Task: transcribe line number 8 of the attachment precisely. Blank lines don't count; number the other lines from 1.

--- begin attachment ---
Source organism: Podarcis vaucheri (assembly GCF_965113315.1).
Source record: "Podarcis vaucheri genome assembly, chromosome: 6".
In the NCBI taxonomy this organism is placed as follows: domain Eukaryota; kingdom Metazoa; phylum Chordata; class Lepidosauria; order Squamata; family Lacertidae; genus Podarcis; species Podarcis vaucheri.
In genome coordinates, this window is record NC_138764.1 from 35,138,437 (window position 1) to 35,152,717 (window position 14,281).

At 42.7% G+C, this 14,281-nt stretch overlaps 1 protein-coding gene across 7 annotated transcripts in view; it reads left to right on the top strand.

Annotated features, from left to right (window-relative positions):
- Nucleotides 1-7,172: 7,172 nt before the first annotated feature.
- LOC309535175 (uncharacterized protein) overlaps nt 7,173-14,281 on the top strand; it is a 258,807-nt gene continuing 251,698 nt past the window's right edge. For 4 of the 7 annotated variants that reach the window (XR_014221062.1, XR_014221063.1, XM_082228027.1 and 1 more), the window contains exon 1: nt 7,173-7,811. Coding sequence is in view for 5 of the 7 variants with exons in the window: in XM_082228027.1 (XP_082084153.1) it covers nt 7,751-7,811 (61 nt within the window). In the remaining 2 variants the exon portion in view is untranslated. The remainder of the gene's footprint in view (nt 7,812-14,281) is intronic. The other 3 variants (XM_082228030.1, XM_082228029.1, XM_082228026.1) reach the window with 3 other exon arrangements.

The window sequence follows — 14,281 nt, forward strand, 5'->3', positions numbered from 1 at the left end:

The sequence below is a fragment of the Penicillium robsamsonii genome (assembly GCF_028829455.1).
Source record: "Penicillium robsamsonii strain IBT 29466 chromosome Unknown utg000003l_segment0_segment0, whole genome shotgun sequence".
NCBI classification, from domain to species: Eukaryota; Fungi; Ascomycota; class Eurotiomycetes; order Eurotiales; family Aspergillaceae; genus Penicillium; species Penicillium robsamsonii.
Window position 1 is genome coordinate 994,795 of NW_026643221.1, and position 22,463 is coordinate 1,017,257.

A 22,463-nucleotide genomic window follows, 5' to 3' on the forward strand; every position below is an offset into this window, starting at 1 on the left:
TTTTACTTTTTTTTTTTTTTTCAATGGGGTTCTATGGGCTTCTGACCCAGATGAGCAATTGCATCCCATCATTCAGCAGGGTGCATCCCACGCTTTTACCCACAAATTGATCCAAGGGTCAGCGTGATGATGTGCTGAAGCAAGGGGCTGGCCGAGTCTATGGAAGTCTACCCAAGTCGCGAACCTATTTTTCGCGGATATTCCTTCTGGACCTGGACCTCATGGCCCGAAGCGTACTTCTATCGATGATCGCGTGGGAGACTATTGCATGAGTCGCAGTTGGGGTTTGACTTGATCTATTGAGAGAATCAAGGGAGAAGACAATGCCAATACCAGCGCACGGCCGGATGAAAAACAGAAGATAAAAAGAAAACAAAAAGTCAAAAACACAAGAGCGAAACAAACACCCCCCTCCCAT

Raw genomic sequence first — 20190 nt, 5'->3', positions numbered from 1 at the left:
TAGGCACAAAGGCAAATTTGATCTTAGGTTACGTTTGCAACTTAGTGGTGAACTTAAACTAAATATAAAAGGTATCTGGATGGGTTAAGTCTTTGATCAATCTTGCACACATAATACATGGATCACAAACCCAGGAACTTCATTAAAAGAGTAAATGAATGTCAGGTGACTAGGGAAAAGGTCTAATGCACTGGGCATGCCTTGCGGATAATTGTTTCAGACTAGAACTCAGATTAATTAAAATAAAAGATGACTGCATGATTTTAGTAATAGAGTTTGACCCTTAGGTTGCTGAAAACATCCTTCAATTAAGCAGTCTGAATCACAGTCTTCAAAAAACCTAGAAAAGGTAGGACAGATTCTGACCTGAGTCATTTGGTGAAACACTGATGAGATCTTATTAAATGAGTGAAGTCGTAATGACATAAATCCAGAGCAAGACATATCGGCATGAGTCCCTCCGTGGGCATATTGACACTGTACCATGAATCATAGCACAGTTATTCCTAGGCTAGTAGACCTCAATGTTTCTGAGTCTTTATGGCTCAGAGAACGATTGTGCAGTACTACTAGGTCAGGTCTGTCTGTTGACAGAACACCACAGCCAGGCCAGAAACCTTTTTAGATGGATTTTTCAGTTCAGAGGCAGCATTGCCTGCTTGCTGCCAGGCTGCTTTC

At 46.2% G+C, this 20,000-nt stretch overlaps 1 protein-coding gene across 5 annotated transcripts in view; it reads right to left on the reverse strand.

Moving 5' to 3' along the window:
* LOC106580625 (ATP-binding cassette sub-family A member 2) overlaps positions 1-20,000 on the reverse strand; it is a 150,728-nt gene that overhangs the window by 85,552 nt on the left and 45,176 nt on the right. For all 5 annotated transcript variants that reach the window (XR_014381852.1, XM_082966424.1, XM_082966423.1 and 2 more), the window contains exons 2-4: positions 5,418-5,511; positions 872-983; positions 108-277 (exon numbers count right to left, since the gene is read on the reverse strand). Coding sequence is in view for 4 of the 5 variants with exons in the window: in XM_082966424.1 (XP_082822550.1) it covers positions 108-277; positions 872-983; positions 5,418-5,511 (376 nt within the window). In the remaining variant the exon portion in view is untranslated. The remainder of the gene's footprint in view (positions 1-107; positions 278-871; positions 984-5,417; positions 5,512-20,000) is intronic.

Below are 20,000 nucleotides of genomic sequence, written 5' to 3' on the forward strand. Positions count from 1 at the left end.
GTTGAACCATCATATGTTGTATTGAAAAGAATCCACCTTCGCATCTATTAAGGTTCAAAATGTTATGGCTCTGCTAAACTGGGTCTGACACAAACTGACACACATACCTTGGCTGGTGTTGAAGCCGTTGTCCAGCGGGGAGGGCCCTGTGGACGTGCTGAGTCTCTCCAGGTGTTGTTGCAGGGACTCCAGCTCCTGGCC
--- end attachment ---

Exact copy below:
- LOC309535175 (uncharacterized protein) overlaps nt 7,173-14,281 on the top strand; it is a 258,807-nt gene continuing 251,698 nt past the window's right edge. For 4 of the 7 annotated variants that reach the window (XR_014221062.1, XR_014221063.1, XM_082228027.1 and 1 more), the window contains exon 1: nt 7,173-7,811. Coding sequence is in view for 5 of the 7 variants with exons in the window: in XM_082228027.1 (XP_082084153.1) it covers nt 7,751-7,811 (61 nt within the window). In the remaining 2 variants the exon portion in view is untranslated. The remainder of the gene's footprint in view (nt 7,812-14,281) is intronic. The other 3 variants (XM_082228030.1, XM_082228029.1, XM_082228026.1) reach the window with 3 other exon arrangements.